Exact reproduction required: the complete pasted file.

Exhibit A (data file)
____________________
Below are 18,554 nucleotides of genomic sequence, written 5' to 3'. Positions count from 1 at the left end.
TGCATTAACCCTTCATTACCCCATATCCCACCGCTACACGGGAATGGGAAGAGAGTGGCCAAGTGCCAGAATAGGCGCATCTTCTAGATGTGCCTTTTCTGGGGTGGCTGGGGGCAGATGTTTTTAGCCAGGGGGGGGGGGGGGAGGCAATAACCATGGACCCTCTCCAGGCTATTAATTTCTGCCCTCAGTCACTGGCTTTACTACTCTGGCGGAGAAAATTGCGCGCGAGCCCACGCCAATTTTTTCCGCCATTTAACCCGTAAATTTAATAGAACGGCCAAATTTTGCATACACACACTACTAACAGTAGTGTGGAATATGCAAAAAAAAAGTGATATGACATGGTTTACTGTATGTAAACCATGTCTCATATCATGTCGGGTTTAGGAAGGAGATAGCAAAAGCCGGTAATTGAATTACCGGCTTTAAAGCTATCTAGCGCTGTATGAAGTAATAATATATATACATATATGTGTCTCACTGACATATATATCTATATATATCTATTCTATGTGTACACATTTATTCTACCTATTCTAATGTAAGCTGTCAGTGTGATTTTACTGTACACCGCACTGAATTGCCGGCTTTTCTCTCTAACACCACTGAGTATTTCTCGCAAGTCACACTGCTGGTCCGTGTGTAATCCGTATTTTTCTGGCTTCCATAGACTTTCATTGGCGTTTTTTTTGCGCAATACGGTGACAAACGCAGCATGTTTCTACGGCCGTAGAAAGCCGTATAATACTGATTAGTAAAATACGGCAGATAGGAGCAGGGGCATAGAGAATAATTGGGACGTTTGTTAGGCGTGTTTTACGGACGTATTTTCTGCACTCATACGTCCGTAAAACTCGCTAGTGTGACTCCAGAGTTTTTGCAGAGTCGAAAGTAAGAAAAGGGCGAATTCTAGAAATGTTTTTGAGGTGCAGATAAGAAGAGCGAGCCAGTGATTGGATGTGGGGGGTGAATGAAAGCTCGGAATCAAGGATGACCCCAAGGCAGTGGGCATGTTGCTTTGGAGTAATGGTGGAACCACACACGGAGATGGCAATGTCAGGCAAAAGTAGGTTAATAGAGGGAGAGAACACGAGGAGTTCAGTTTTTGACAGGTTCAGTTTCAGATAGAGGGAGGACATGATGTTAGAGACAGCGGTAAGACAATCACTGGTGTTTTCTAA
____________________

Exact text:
Below are 18,554 nucleotides of genomic sequence, written 5' to 3'. Positions count from 1 at the left end.
TGCATTAACCCTTCATTACCCCATATCCCACCGCTACACGGGAATGGGAAGAGAGTGGCCAAGTGCCAGAATAGGCGCATCTTCTAGATGTGCCTTTTCTGGGGTGGCTGGGGGCAGATGTTTTTAGCCAGGGGGGGGGGGGGGAGGCAATAACCATGGACCCTCTCCAGGCTATTAATTTCTGCCCTCAGTCACTGGCTTTACTACTCTGGCGGAGAAAATTGCGCGCGAGCCCACGCCAATTTTTTCCGCCATTTAACCCGTAAATTTAATAGAACGGCCAAATTTTGCATACACACACTACTAACAGTAGTGTGGAATATGCAAAAAAAAAGTGATATGACATGGTTTACTGTATGTAAACCATGTCTCATATCATGTCGGGTTTAGGAAGGAGATAGCAAAAGCCGGTAATTGAATTACCGGCTTTAAAGCTATCTAGCGCTGTATGAAGTAATAATATATATACATATATGTGTCTCACTGACATATATATCTATATATATCTATTCTATGTGTACACATTTATTCTACCTATTCTAATGTAAGCTGTCAGTGTGATTTTACTGTACACCGCACTGAATTGCCGGCTTTTCTCTCTAACACCACTGAGTATTTCTCGCAAGTCACACTGCTGGTCCGTGTGTAATCCGTATTTTTCTGGCTTCCATAGACTTTCATTGGCGTTTTTTTTGCGCAATACGGTGACAAACGCAGCATGTTTCTACGGCCGTAGAAAGCCGTATAATACTGATTAGTAAAATACGGCAGATAGGAGCAGGGGCATAGAGAATAATTGGGACGTTTGTTAGGCGTGTTTTACGGACGTATTTTCTGCACTCATACGTCCGTAAAACTCGCTAGTGTGACTCCAGAGTTTTTGCAGAGTCGAAAGTAAGAAAAGGGCGAATTCTAGAAATGTTTTTGAGGTGCAGATAAGAAGAGCGAGCCAGTGATTGGATGTGGGGGGTGAATGAAAGCTCGGAATCAAGGATGACCCCAAGGCAGTGGGCATGTTGCTTTGGAGTAATGGTGGAACCACACACGGAGATGGCAATGTCAGGCAAAAGTAGGTTAATAGAGGGAGAGAACACGAGGAGTTCAGTTTTTGACAGGTTCAGTTTCAGATAGAGGGAGGACATGATGTTAGAGACAGCGGTAAGACAATCACTGGTGTTTTCTAA